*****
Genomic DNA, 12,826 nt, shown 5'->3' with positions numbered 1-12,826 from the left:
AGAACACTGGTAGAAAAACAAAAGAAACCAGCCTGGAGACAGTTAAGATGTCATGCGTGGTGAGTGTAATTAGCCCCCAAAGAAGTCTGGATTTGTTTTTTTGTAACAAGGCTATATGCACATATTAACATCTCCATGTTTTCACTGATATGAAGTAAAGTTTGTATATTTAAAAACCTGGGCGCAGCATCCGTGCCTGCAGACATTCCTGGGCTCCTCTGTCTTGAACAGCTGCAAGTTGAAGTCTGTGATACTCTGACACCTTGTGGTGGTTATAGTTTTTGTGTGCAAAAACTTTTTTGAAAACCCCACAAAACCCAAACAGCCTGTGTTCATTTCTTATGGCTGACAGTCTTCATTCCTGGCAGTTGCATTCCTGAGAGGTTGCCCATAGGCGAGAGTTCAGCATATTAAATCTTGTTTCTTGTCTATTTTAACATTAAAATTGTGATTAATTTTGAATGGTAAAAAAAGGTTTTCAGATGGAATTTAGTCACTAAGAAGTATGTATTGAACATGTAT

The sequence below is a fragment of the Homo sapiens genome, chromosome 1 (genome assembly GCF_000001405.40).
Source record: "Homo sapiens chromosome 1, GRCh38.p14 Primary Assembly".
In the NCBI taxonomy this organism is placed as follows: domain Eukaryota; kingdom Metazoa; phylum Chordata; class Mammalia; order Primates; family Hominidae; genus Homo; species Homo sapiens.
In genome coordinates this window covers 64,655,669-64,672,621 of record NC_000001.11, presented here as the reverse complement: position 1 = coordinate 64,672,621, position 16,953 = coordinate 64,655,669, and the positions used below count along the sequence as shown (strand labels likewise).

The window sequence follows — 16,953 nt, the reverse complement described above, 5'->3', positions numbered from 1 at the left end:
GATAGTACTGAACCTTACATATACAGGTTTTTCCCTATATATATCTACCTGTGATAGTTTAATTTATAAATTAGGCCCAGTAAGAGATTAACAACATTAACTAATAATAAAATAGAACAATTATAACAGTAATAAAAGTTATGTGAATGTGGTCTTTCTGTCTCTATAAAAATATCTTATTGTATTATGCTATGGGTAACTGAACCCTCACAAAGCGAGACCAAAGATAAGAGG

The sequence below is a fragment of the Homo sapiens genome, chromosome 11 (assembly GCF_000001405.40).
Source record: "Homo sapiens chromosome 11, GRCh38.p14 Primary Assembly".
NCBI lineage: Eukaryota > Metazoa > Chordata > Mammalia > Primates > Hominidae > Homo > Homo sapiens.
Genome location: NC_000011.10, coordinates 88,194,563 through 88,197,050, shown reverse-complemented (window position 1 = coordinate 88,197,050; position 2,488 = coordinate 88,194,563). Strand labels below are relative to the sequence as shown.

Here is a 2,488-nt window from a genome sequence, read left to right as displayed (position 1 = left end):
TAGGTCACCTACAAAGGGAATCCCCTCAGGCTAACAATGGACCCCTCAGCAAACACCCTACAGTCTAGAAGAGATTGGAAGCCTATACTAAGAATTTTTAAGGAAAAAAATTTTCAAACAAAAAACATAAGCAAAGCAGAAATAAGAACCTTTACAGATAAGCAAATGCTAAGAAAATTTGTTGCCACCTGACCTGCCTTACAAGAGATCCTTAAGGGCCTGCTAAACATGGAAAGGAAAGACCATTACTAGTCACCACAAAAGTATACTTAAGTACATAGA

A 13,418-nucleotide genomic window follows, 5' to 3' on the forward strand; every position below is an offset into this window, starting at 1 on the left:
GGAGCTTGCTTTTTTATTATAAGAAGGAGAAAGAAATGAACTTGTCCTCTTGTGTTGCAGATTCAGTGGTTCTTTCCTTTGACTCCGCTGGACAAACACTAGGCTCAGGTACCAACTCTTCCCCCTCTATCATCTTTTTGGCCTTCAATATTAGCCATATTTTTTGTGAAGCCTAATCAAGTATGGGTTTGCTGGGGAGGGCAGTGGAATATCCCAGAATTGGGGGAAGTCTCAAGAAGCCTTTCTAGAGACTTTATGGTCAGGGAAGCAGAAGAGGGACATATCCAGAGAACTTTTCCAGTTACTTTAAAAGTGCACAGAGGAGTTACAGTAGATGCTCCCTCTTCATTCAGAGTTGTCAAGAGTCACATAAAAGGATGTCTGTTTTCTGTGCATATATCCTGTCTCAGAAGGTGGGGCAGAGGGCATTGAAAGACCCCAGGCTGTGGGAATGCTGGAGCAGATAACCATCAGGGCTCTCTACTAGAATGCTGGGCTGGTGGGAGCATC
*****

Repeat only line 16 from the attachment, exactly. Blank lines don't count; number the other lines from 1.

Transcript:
GGAGCTTGCTTTTTTATTATAAGAAGGAGAAAGAAATGAACTTGTCCTCTTGTGTTGCAGATTCAGTGGTTCTTTCCTTTGACTCCGCTGGACAAACACTAGGCTCAGGTACCAACTCTTCCCCCTCTATCATCTTTTTGGCCTTCAATATTAGCCATATTTTTTGTGAAGCCTAATCAAGTATGGGTTTGCTGGGGAGGGCAGTGGAATATCCCAGAATTGGGGGAAGTCTCAAGAAGCCTTTCTAGAGACTTTATGGTCAGGGAAGCAGAAGAGGGACATATCCAGAGAACTTTTCCAGTTACTTTAAAAGTGCACAGAGGAGTTACAGTAGATGCTCCCTCTTCATTCAGAGTTGTCAAGAGTCACATAAAAGGATGTCTGTTTTCTGTGCATATATCCTGTCTCAGAAGGTGGGGCAGAGGGCATTGAAAGACCCCAGGCTGTGGGAATGCTGGAGCAGATAACCATCAGGGCTCTCTACTAGAATGCTGGGCTGGTGGGAGCATC